This article will examine the changing roles of Central American gangs within the drug trafficking structures, particularly the Mexican drug trafficking organizations (DTOs), operating in the region. This will include the emerging political role of the gangs (Mara Salvatrucha or MS-13 as well as Barrio 18), the negotiations between the gangs and Mexican DTOs for joint operational capacity, the interactions between the two sides, and the significant repercussions all this will likely have across the region as the gangs become both better financed and more politically aware and active. This article is based on field research in San Salvador, where the author was able to spend time with some members of the MS-13. It is also informed by his examination of the truce between the gangs and the Salvadoran government, as well as the talks between the gangs and the Sinaloa cartel.
The UN Convention against Transnational Organized Crime (UNCTOC) establishes criminal liability of the corporation as a legal entity in addition to the individual liability of persons who may be acting on behalf of the corporation. The purpose of this article is to address corporate criminal liability for illicit business practices that may be committed by a corporation in violation of international human rights law. This article will discuss corporate criminal liability under international conventional law and will discuss the extent to which U.S. domestic laws recognize corporate criminal liability. The article will highlight new trends in international law related to corporate liability, as well as instances where the legitimacy of corporate liability has been legally denied. Using Article 10 and domestic precedent, this article will argue that the role corporations play in international trade and development warrants their accountability and responsibility once they are involved in illicit business practices.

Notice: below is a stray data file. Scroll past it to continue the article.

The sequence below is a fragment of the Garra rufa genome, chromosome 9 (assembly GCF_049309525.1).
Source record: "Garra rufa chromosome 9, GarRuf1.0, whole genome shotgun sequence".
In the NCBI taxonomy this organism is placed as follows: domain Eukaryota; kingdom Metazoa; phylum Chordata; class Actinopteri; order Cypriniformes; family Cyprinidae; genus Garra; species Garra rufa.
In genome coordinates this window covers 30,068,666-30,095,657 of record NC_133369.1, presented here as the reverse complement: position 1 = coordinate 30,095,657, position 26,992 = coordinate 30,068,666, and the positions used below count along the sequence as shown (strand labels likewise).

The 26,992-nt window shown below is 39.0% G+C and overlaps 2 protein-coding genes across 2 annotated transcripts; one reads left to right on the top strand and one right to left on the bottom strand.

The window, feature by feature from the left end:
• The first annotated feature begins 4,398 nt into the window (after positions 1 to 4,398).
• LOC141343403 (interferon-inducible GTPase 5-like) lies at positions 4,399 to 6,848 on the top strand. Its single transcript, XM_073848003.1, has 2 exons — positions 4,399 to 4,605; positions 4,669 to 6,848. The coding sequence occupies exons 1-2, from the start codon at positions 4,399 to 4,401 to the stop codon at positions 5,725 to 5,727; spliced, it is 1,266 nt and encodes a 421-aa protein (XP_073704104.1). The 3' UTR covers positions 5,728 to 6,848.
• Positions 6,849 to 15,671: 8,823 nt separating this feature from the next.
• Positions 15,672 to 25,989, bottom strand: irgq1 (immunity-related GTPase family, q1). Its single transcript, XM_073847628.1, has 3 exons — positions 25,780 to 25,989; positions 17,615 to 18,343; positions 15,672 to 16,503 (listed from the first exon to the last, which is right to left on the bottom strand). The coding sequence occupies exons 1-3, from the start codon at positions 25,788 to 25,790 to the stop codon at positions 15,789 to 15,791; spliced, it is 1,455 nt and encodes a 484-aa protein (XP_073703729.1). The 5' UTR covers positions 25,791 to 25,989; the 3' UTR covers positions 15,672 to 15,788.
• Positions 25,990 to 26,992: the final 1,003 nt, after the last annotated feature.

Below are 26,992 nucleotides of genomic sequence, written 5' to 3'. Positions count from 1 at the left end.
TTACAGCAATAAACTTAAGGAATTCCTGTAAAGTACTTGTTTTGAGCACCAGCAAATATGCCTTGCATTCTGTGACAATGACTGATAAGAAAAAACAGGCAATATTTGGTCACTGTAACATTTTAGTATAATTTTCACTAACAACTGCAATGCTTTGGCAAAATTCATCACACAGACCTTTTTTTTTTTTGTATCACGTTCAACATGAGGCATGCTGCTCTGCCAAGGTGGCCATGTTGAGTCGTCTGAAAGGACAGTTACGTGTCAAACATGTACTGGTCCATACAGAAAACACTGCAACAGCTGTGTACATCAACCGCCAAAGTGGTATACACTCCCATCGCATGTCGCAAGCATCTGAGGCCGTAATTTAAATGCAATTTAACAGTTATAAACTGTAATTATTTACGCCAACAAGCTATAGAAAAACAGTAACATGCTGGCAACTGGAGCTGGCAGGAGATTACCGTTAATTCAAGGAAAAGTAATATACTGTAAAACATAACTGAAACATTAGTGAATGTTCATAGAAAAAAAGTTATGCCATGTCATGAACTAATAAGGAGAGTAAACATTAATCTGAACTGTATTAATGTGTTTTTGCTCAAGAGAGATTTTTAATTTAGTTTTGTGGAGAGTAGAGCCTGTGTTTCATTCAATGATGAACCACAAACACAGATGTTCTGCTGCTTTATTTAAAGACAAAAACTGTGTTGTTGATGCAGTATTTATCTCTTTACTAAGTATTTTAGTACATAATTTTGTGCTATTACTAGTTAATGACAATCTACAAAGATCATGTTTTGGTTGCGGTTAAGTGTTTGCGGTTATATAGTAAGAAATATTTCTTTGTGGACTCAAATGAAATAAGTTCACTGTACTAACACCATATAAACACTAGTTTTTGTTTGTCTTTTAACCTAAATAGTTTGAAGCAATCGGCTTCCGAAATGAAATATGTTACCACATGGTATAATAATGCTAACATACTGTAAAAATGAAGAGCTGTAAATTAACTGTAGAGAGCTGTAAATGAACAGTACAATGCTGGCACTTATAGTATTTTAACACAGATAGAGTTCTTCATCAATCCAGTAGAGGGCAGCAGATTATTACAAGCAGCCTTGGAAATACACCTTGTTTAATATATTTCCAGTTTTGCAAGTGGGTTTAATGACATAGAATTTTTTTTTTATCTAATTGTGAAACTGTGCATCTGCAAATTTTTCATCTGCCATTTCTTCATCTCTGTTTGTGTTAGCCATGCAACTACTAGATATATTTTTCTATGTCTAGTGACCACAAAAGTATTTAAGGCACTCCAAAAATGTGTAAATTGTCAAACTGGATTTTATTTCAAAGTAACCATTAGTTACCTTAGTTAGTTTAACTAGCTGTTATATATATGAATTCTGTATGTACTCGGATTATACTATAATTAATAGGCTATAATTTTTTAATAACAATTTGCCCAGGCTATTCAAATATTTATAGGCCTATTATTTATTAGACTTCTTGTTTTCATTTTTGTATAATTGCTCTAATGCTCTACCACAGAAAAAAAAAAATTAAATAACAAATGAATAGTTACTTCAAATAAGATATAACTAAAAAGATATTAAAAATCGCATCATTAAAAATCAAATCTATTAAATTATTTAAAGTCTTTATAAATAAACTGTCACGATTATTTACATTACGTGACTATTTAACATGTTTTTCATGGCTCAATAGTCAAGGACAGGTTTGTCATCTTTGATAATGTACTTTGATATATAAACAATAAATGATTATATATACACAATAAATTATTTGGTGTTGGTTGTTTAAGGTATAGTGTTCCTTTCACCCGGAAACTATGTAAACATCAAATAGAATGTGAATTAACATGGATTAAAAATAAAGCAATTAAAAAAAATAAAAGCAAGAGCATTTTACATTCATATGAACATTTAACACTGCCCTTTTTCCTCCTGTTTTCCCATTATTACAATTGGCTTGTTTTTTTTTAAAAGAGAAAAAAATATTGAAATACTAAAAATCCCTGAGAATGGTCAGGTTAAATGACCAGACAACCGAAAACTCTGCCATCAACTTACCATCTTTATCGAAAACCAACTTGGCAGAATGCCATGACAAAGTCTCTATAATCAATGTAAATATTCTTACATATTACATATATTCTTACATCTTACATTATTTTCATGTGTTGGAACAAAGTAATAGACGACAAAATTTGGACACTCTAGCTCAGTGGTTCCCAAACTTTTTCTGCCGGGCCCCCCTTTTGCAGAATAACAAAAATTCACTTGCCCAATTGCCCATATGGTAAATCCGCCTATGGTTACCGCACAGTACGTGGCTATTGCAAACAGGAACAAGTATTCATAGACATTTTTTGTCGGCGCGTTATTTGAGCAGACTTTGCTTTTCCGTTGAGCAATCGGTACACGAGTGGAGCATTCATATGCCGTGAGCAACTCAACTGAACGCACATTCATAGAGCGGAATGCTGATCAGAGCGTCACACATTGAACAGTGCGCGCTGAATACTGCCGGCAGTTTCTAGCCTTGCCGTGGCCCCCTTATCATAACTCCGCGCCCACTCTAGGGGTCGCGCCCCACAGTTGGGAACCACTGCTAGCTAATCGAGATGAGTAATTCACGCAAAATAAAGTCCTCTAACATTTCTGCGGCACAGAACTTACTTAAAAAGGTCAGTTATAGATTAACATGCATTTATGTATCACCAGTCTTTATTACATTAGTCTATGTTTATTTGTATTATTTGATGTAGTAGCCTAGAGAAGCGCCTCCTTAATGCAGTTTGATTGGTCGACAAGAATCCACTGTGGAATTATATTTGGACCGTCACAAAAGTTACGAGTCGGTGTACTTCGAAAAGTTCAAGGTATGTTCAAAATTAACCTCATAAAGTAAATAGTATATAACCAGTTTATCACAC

Transnational environmental crime (TEC) is often not taken seriously within the broader policy and enforcement community. It is one of the fastest growing areas of cross-border criminal enterprise involving high profits and low risk for those involved in timber trafficking, wildlife smuggling, the black market in ozone-depleting substances, and the illegal trade in hazardous and toxic waste. TEC is increasingly characterized by commodity-specific smuggling networks, the intrusion of criminal groups involved in other forms of illegal trade and, in some cases, politically motivated organizations for whom this generates income to support other activities. But unlike other forms of transnational crime, there is no international treaty to prevent, suppress, and punish the kinds of trafficking and smuggling that constitute transnational environmental crime. The global regulatory and enforcement community has therefore developed innovative collaborative mechanisms to meet both the criminal and environmental challenges associated with this increasingly serious form of cross-border crime. Despite their successes, their efforts remain under-resourced. This article examines the challenges of TEC and efforts to respond to those challenges in the face of uncertain resources and limited awareness.